It comes in three’s. The technology industry seems to be on spinoff trend these past few weeks. After eBay and HP, which both announced plans to divide their selves into two different businesses, Symantec before weekend disclosed its own decision to take a similar path.
The PC security firm confirmed speculations that it has been considering splitting itself into two businesses. As expected, one of the spinoff companies would retain the PC security business. The other one would focus on data management.
A decision for the better
In a recent statement released by the still unified company, it explained its view that creating two independent and standalone entities would allow both operations to possibly maximize respective growth opportunities. It said that the move would also result to greater shareholder value.
Moreover, Symantec is confident that its decision would lower operational complexity and in the process allow each of the two businesses to pursue development strategies for possible mergers and acquisitions in the future. The company assured its shareholders that it carefully conducted an extensive review of both businesses before arriving at the decision to pursue a split off.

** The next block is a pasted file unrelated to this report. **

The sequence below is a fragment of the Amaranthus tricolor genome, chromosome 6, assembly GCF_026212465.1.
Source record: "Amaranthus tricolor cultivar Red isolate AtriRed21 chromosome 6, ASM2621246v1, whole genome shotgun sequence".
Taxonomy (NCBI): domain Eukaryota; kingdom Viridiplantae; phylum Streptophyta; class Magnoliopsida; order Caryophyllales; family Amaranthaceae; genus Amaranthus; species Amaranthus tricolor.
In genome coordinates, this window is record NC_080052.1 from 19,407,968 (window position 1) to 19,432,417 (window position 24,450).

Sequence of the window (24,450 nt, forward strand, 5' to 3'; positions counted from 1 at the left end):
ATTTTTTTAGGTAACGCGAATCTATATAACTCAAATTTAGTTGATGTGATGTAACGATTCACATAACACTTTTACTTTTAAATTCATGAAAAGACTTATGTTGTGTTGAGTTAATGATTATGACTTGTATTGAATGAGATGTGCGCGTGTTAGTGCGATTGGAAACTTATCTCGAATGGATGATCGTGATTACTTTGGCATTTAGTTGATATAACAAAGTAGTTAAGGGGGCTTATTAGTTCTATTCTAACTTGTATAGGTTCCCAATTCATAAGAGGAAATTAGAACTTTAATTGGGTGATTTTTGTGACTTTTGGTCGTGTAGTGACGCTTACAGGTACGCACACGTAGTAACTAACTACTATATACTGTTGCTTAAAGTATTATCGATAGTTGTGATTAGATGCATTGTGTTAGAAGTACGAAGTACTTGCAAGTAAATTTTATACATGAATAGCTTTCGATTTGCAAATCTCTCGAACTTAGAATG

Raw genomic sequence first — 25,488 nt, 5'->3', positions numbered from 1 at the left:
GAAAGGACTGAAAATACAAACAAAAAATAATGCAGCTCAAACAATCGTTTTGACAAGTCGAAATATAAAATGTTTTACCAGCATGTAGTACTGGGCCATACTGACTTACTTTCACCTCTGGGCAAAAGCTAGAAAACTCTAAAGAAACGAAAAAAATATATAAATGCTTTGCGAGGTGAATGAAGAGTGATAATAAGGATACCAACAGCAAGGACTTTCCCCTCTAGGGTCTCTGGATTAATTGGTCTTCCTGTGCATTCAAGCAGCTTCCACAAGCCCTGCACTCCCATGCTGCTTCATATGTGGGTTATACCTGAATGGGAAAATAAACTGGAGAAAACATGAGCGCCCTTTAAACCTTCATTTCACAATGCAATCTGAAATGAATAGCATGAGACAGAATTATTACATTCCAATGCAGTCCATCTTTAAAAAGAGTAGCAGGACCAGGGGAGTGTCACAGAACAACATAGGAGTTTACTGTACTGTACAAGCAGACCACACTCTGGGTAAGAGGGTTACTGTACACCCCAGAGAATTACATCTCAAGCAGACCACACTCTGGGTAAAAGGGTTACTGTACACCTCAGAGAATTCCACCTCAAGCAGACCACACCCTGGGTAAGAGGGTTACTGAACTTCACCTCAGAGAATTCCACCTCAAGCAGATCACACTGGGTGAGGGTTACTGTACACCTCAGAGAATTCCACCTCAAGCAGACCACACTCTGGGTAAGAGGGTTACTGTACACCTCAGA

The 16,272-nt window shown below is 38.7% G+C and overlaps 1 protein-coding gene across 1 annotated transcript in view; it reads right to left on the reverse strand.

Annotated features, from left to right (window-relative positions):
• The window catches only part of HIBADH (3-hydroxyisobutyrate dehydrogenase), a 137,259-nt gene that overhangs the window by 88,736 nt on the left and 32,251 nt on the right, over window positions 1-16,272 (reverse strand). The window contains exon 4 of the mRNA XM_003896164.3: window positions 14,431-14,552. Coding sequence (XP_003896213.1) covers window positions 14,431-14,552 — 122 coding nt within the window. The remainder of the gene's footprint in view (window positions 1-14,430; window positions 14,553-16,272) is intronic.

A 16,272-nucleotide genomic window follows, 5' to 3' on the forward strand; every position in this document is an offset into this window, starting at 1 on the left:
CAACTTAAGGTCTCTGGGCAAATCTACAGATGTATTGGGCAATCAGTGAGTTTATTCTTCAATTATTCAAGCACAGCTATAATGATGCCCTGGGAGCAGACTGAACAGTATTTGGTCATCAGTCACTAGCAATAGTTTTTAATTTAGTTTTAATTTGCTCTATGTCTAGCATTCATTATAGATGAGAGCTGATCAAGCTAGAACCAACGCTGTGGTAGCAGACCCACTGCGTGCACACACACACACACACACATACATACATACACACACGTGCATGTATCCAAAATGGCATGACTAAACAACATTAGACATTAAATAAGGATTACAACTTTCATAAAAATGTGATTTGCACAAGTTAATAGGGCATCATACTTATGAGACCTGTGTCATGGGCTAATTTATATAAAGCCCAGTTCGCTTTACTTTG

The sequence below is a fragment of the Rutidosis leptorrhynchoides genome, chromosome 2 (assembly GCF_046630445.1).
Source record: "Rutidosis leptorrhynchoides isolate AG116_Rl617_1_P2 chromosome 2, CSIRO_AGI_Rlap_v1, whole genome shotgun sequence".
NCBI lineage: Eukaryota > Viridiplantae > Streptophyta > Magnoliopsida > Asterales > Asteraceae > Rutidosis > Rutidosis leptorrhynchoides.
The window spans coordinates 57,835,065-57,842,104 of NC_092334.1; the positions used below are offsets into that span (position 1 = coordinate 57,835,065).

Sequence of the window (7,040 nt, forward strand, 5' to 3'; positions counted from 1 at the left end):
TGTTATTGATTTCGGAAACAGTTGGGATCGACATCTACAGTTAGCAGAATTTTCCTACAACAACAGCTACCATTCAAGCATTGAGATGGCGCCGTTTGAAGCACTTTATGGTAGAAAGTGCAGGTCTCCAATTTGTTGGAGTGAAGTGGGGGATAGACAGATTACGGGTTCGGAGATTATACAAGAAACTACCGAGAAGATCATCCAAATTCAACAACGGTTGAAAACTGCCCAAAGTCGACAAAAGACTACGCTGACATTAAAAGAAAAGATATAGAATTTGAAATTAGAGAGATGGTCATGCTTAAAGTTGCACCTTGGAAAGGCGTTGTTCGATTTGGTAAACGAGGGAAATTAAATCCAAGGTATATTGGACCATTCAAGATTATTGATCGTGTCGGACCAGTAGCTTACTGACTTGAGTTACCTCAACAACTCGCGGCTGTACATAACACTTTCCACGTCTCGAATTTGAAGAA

So what happens to the operations of the two new companies? The security side of Symantec would still operate endpoint management, consumer and enterprise security, mobile, encryption, user authentication, web and data security, mail, data prevention, Secure Socket Layer (SSL) Certificates, managed security services, and hosted security. It will still be headed by CEO and president Michael Brown and CFO Thomas Seifert.
On the other hand, the information management venture would handle operations pertaining to archiving, backup and recovery, eDiscovery, information availability solutions, and storage management. Former Quantum COO John Gannon would be the business’ General Manager, while Symantec’s own Don Rath would be the CFO.
This transaction is set to be completed by the end of 2015. Meanwhile, as mentioned earlier, Symantec is following the lead of eBay and HP. Before the end of September, eBay announced that it would spin off its payment unit PayPal to make it a separate company, while HP announced in the past week that it would divide itself into two publicly listed firms.